Saturday, March 6, 2010

day sixty-six: develop accountability in your parenting endeavors—part ii of ii

“And let us consider how we may spur one another on toward love and good deeds.” Hebrews 10:24

Here are some tips for choosing/developing an accountability partner in your parenting adventure:

1. Choose someone you trust completely. If your relationship with this person develops further, you may feel the need to disclose sensitive information about your children, family situations, etc. I know that during difficult parenting times I so appreciated the fact that my parenting group was discreet and trustworthy.

2. Choose someone who is at the same stage in parenting that you are in, if possible. If you have children in similar age ranges, you might even decide to embark on some of the same types of faith training and relationship building strategies as your accountability partner. Our parenting group moms were all going through the same things at the same time—training toddlers to sign and communicate with us without throwing fits, teaching our preschoolers first time obedience, etc. It was so nice to be in a small group in which we were all trying to do the same things.

3. Choose someone who will not just let you slide by! If your accountability partner isn’t serious about his/her parenting efforts, then he or she will not have motivation to be sure that you are serious about yours. On the other hand, if your partner is serious, but is too much of a “softy” (“Oh, you didn’t do Bible time with the kids at all for the second week in a row…that’s okay…we all mess up”), then you will never realize the benefit of an accountability partner—to help you do the difficult things in your life!

4. Always be on the look out for how you can help your accountability partner to grow in his or her parenting. As Hebrews 10:24 says, we should encourage each other to do good things for God, our family, and others. Yes, if you acquire an accountability partner, you are desiring help for yourself—but remember that your partner needs the same help from you.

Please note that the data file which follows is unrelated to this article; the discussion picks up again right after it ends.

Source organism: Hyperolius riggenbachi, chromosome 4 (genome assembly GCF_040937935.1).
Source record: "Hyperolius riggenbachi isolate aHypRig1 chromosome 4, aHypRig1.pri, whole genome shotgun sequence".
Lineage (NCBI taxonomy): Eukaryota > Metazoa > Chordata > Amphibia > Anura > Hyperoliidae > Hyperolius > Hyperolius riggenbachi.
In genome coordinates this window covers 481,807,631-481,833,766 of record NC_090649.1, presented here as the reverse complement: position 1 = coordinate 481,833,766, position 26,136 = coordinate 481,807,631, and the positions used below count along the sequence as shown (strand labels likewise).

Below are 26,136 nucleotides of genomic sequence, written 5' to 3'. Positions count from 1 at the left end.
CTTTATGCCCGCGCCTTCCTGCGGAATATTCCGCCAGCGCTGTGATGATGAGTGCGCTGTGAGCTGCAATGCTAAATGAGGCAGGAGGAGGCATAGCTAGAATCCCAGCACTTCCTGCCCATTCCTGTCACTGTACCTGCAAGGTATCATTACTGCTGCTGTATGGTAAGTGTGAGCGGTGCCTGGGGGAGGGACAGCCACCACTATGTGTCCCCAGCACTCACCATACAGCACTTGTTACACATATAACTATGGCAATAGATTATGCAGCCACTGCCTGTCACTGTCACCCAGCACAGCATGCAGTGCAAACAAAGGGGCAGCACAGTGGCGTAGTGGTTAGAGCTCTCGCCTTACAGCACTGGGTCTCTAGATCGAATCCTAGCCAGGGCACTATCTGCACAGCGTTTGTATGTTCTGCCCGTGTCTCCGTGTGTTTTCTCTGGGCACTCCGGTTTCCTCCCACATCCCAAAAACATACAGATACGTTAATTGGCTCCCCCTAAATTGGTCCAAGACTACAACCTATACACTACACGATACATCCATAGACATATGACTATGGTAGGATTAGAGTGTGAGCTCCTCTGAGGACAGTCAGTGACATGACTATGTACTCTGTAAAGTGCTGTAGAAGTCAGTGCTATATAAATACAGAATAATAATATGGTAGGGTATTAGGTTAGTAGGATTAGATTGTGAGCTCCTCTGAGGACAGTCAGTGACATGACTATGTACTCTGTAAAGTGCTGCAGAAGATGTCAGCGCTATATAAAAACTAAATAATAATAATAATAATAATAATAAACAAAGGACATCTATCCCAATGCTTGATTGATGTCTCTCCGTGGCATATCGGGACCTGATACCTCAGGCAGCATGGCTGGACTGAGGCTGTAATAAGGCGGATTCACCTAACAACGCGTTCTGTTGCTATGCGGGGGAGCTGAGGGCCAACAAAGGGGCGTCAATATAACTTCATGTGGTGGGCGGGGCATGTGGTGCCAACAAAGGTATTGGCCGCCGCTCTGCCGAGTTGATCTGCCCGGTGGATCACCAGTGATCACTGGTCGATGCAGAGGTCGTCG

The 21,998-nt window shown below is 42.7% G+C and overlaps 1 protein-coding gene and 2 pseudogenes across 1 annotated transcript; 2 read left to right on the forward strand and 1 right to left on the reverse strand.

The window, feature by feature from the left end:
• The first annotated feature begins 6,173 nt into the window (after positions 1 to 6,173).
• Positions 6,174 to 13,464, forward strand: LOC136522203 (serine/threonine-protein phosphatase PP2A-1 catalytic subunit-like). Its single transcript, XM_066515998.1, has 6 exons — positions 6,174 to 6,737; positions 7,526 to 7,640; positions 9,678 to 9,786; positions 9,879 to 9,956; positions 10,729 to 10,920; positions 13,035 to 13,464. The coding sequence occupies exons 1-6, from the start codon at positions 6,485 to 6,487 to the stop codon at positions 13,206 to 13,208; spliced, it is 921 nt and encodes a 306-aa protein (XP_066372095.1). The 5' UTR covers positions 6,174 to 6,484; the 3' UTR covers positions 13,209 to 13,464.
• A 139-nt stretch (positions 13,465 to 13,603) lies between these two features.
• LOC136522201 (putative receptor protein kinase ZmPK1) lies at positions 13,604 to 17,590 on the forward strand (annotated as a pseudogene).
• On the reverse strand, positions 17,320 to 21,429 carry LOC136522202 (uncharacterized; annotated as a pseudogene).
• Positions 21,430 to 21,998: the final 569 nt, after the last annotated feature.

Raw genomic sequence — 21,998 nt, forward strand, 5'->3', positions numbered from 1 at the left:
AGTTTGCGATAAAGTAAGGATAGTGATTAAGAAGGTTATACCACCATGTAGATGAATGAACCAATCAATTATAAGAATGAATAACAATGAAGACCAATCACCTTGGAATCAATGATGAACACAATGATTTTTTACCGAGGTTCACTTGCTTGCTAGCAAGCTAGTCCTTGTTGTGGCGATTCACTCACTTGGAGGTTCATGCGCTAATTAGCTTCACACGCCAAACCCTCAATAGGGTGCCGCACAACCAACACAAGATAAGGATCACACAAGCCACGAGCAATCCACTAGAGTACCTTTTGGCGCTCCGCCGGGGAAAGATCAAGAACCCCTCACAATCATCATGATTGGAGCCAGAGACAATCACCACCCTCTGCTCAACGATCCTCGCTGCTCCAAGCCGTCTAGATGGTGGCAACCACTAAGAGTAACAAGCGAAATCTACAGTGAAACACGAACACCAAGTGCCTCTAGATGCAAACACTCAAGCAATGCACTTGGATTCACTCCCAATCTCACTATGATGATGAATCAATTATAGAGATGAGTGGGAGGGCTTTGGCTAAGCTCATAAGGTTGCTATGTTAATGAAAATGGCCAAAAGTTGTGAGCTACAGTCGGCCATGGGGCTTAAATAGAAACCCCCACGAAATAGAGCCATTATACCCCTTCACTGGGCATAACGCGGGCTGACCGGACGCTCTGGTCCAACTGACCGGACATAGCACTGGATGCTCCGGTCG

5. Do not make your meetings/communication too difficult to continue. With our parenting group, we met weekly as couples for two different winters. We always knew that we were going to see each other then, and it helped to know that time was coming. (We moms also called “emergency meetings” at McDonald’s with the kids in the afternoons once or twice a month!) With my prayer group of three, we always met at the same time every week, as well. Nowadays with FACEBOOK, internet, email, texting, etc, it should be easier than ever to communicate with a parenting accountability partner—possibly even reporting in every day or two as to your parenting successes.

6. Once you get an accountability partner, be extremely specific in your struggles. Verbalize a tangible goal each week that you want to meet, discuss ways to meet it, and report back the next week on it. Just like any goals, if what is shared in your accountability meetings is too vague (“I really want to do more character lessons with the kids”), they will not happen. Ask each other specifically how you are going to meet your goals for that week.

Christian parenting is the most amazing, joy-filled, rewarding thing I have ever tried to do—but it is also the most challenging, heart-wrenching, and overwhelming thing I have ever done. Don’t take it lightly. Realize the potential you have to influence your children’s entire lives—and do whatever it takes (including obtaining an accountability partner) to meet your parenting ideals.

Friday, March 5, 2010

day sixty-five: develop accountability in your parenting endeavors—part i of ii

"Two are better than one, because they have a good return for their work: If one falls down, his friend can help him up…" Ecclesiastes 4:9-10

I have talked for a while now about doing the things in your family that are the most important to you—attaching things to the already-scheduled activities in your kids’ days so that you can be consistent in faith training; doing things with your kids more often than you miss doing them; understanding that priorities are the things in our lives that we really do; and knowing that when we say yes to something (or someone!), we say no to something (or someone!) else.

So what if you know what you want, but you just can’t make it happen? What if you feel led to be the type of family that is your child’s primary faith and character teacher, but you find yourself day after day not fulfilling that role? What if you want to talk to your teens every day, but you get to the end of the week and realize that you were “ships passing in the night”?

Maybe we need to call for an intervention! An accountability intervention that is! Do you know someone else who is in the same boat as you are? Not someone who “wishes” they were parenting differently, but someone who truly wants to make things happen in his or her family? If so, that person might be a good candidate for an accountability partner for you in your parenting endeavors.

Ray and I have pretty much been each others’ accountability partner our entire marriage (though I have had prayer partners who were similar to accountability partners, as well as small parenting groups who definitely were similar to accountability partners). However, I have often thought during rather difficult times that it would have been nice to have someone on the outside checking up on us. A parenting accountability partner can do just that for you.